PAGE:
The great sewer wars of Malibu have finally drawn to a close. Sewers won. The Los Angeles Regional Water Quality Control Board agreed late Thursday to ban septic systems in central and eastern Malibu, a move that would end years of fierce debate over the wastewater devices still commonly used in one of Southern California's most picturesque and exclusive coastal communities. New septic systems will not be permitted in Malibu and owners of existing systems will have to halt wastewater discharges within a decade.
OPINION
June 17, 2006
Re "EPA Rule Loosened After Oil Chief's Letter to Rove," June 13 The Environmental Protection Agency correctly interpreted the intent of Congress in the recent finalization of the rule to keep storm-water runoff clean near oil drilling sites and construction zones. Since 1987, it has been the law that uncontaminated storm-water discharges from natural gas and oil development activities, including sediment, do not require a specific wastewater permit from the EPA. However, the EPA continued to misinterpret the law, forcing Congress to act in last year's energy bill.
CALIFORNIA | LOCAL
August 7, 2003 | From Times Wire Reports
The city of Solvang has agreed to process the extra sewage generated by the casino that the Santa Ynez Band of Chumash Indians plans to open at the end of the month. The tribe's $1-million-plus water treatment facility will be finished in about a year. Solvang officials agreed to provide up to 40,000 gallons of sewage capacity each day at a one-time cost of about $73,000.
NEWS
October 6, 2011 | By Amina Khan, Los Angeles Times / for the Booster Shots blog
Here's a posting from the "ick" files. Scientsts are now delving into an uncharted environment to study human and other viruses: raw sewage. In a study published Tuesday in the online journal mBio, researchers from the U.S. and Spainfound that untreated human wastewater -- "the effluence of society," they wrote -- contains an incredible diversity of viruses ... and that the vast majority are viruses we hadn't known of before. Click for the abstract . At this point, biologists know of about 3,000 different viruses, representing 84 different viral families -- but they suspect that those known bugs are just the tip of the iceberg.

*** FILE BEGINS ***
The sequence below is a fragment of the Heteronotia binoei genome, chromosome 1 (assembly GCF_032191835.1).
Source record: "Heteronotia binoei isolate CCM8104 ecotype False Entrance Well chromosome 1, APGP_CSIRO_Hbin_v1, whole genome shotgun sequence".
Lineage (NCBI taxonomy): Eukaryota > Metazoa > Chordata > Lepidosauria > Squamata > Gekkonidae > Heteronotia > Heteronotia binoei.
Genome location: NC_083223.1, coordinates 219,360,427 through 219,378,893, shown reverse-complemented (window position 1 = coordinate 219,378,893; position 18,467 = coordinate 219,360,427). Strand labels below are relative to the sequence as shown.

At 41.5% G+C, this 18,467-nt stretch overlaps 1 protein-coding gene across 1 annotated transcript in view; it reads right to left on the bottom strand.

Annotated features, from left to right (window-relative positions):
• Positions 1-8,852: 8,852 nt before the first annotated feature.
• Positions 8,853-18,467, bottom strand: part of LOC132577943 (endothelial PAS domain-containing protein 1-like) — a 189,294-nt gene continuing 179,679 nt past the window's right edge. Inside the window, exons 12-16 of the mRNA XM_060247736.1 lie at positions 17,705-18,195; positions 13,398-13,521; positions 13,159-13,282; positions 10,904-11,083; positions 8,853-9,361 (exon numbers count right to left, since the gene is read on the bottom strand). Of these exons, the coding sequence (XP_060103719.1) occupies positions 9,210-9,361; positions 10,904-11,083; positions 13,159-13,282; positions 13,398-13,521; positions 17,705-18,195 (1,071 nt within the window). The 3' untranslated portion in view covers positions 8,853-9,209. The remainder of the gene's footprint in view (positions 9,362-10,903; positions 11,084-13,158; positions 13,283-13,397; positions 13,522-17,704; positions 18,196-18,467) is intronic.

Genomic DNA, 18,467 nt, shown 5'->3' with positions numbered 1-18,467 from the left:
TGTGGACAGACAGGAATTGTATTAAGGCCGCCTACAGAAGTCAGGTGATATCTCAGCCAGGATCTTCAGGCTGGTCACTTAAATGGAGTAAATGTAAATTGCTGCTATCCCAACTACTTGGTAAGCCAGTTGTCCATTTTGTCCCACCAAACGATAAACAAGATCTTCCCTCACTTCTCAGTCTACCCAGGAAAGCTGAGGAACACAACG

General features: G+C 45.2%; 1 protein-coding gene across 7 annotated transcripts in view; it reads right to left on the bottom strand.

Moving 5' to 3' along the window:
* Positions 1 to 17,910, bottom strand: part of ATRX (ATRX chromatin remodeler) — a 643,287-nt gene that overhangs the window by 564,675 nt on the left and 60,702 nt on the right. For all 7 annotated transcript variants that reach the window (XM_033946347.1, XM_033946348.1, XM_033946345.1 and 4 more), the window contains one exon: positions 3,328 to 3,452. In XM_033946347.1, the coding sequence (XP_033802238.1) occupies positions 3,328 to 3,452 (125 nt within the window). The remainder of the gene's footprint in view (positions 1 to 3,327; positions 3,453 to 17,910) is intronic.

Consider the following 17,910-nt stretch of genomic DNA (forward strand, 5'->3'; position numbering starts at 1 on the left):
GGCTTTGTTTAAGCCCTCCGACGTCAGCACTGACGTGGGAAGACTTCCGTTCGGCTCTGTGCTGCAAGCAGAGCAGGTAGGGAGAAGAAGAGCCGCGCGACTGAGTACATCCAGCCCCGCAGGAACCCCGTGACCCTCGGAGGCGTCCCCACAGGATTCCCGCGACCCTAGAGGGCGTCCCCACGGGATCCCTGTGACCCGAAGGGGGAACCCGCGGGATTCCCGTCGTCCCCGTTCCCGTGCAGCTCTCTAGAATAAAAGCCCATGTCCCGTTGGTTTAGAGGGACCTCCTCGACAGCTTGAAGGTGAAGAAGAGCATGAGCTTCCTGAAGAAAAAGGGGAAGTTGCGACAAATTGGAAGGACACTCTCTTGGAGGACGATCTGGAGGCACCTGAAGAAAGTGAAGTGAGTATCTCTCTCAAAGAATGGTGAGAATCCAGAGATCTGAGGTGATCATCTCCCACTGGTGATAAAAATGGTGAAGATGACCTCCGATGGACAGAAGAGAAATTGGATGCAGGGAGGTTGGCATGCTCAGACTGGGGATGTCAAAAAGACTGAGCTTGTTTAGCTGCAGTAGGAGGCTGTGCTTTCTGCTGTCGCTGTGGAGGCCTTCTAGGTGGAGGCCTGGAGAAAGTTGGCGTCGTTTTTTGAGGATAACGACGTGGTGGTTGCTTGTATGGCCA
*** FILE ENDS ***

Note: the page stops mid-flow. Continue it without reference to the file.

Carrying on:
NATIONAL
March 9, 2012 | By Michael Muskal and Neela Banerjee, Los Angeles Times
The injection of wastewater from natural gas drilling into a disposal well probably caused a dozen earthquakes in Ohio, officials said Friday as they announced new regulations to deal with the issue. The findings about the probable cause of the earthquakes, which occurred in the Youngstown area between March and late December 2011, are likely to intensify an increasingly bitter debate about the safety of hydraulic fracturing in states that sit atop natural gas deposits. Hydraulic fracturing injects sand and water laced with chemicals into the earth at high pressure to break apart shale rock formations and free natural gas trapped inside.
CALIFORNIA | LOCAL
January 11, 2012 | By Bettina Boxall, Los Angeles Times
Opponents malign it as "toilet to tap. " But a new National Research Council report says that reclaimed water can contribute a growing portion of the nation's drinking water supplies and be as safe as conventional sources. The assessment is especially relevant to Southern California, which has been a pioneer in recharging local aquifers with treated wastewater but still sends most of its runoff and treated water to the Pacific Ocean. A decade ago, public outcry and electoral politics thwarted a Los Angeles plan to partially replenish San Fernando Valley groundwater with recycled supplies.
NATIONAL
October 21, 2011 | By Neela Banerjee, Washington Bureau
The Environmental Protection Agency said it planned to regulate wastewater discharged by companies producing natural gas from shale formations, including chemically laced water used in a controversial extraction process known as hydraulic fracturing. The EPA's initiative comes as water-intensive natural gas production has spread around the country, raising concerns about the effects on drinking-water supplies. The practice, also known as fracking, involves shooting water infused with chemicals and sand at high pressure into shale formations to unlock reservoirs of natural gas. The EPA will try to determine what to do with water used during fracking, as well as water that is already underground and flows back up the well.